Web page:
Amazon’s technical participation was much appreciated by the group, who specifically noted the willingness of the AWS staff to engage as technical peers without the presence of sales tactics during the workshop.  Not only did they bring ideas for how AWS services might be used to address certain problems, but they also heard first-hand about the challenges we’re facing and gaps in their service set. The spirit of collaboration is an important value in higher education IT, and the ability of vendors to take part in these discussions in that spirit is very much to their credit.

The group looks forward to future gatherings with providers of other cloud platforms.


The group of attendees chose six topics for discussion at the meeting, and added a seventh during the discussions:

These are not meant to be an exhaustive list of cloud architectural concerns, but were voted by the group as being the highest priority for discussion at the time. Not all of the discussions turned into documentation to be represented in this paper.

The first morning was spent in a round of lightning talks where each campus talked a bit about current state in cloud infrastructure and platforms. After that, the afternoon and next morning were spent in a series of one hour discussions on each topic, followed by a wrap-up and discussion of follow-up activities. That structure forms the basis for this document.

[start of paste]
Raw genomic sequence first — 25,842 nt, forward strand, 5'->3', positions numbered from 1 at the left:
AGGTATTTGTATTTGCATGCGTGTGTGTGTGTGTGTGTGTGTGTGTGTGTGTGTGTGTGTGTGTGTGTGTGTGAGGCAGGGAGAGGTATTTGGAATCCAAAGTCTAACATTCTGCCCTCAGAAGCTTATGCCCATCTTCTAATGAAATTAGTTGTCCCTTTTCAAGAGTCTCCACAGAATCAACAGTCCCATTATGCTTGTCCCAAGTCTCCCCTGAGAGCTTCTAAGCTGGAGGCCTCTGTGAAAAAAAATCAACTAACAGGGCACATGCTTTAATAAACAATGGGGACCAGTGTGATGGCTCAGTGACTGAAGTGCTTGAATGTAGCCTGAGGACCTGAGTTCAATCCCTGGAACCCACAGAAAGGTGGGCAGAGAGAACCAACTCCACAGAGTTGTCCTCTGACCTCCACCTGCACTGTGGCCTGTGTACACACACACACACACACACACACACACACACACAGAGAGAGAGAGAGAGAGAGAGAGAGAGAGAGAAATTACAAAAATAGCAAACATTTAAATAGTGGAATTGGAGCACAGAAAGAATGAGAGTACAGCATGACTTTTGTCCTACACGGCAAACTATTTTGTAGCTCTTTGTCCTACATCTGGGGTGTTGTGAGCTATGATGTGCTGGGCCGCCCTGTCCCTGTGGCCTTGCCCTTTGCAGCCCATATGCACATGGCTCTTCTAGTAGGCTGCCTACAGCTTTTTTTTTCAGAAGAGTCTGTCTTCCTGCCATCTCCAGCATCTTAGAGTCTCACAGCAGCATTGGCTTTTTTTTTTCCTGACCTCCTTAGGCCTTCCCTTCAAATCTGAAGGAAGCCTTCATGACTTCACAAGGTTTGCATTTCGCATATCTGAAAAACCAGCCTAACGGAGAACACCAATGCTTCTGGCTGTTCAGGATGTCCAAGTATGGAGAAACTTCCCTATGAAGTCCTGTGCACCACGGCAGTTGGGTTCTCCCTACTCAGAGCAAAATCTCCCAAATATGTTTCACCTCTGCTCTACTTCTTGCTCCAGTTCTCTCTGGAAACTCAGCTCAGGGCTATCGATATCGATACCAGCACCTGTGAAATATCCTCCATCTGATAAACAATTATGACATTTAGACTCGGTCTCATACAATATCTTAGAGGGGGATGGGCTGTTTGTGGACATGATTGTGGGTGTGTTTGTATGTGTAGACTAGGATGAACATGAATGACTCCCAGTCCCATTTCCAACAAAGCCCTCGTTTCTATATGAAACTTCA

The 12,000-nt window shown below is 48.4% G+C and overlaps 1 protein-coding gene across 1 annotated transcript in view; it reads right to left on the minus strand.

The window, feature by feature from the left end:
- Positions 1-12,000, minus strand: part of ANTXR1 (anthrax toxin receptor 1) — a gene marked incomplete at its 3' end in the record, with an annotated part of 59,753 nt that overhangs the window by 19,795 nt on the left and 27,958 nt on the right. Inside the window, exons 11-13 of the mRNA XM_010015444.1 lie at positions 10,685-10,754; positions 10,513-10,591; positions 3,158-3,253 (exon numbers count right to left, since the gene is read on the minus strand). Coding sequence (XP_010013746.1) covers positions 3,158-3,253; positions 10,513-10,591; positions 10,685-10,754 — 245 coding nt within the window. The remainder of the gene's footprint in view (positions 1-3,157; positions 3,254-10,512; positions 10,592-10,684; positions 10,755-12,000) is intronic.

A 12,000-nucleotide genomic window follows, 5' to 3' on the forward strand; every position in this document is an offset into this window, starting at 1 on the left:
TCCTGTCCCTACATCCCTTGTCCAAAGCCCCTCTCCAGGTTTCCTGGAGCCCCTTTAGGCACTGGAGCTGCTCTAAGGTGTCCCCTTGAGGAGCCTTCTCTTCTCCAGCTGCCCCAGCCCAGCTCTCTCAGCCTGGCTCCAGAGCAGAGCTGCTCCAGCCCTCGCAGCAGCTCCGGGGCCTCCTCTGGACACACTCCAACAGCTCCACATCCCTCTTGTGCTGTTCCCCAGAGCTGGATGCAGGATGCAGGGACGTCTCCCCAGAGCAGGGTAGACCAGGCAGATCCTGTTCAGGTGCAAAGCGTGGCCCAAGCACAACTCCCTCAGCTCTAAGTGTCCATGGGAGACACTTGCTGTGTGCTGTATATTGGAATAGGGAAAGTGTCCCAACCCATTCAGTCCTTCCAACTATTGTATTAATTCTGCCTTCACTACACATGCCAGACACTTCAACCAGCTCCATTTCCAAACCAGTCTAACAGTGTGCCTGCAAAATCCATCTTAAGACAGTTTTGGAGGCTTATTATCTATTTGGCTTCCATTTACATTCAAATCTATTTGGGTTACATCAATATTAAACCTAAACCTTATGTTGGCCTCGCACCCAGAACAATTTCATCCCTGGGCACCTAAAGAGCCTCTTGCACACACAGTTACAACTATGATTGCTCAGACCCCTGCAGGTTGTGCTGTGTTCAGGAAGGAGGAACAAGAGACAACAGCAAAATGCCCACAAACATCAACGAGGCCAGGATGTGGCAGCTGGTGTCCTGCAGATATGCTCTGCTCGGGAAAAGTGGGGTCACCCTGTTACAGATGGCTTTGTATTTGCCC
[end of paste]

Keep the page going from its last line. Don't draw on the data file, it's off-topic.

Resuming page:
Campus Introductory Remarks

A few of the institutions are notably ahead in the construction of cloud infrastructure architectures for building and hosting campus services and applications. Notre Dame, Columbia, and Harvard shared architectural documents that show not only the decisions they have made, but illustrate the technical concerns that are being addressed as the architecture is built.

Some common observations from the introductory remarks:

  • It is critically important to properly define the setup of virtual private clouds (VPCs) at the beginning. It is difficult to change these later on.

  • Many campuses have overly complex pairwise sets of relationships between services within the campus data centers. Designing cloud architecture offers an opportunity to step back and think about how sets of services should be located and deployed more simply.

  • It is important to think about bridging on-premise resources with resources in the cloud. One example is applications on one side accessing a database server on the other. 

  • Planning for new kinds of security roles is critical! In an era where infrastructure is defined by code, an entire data center can be deleted with a single command. 

  • There may be opportunities for the creation of shared toolsets that could be used by multiple institutions.

The rest of this document will dig into details, use cases, and examples. While many of these grew out of the discussions, the material is not limited to what happened in those two days. It is intended that this be a living document and set of accompanying materials. If you are at an institution that would care to contribute, we welcome your participation.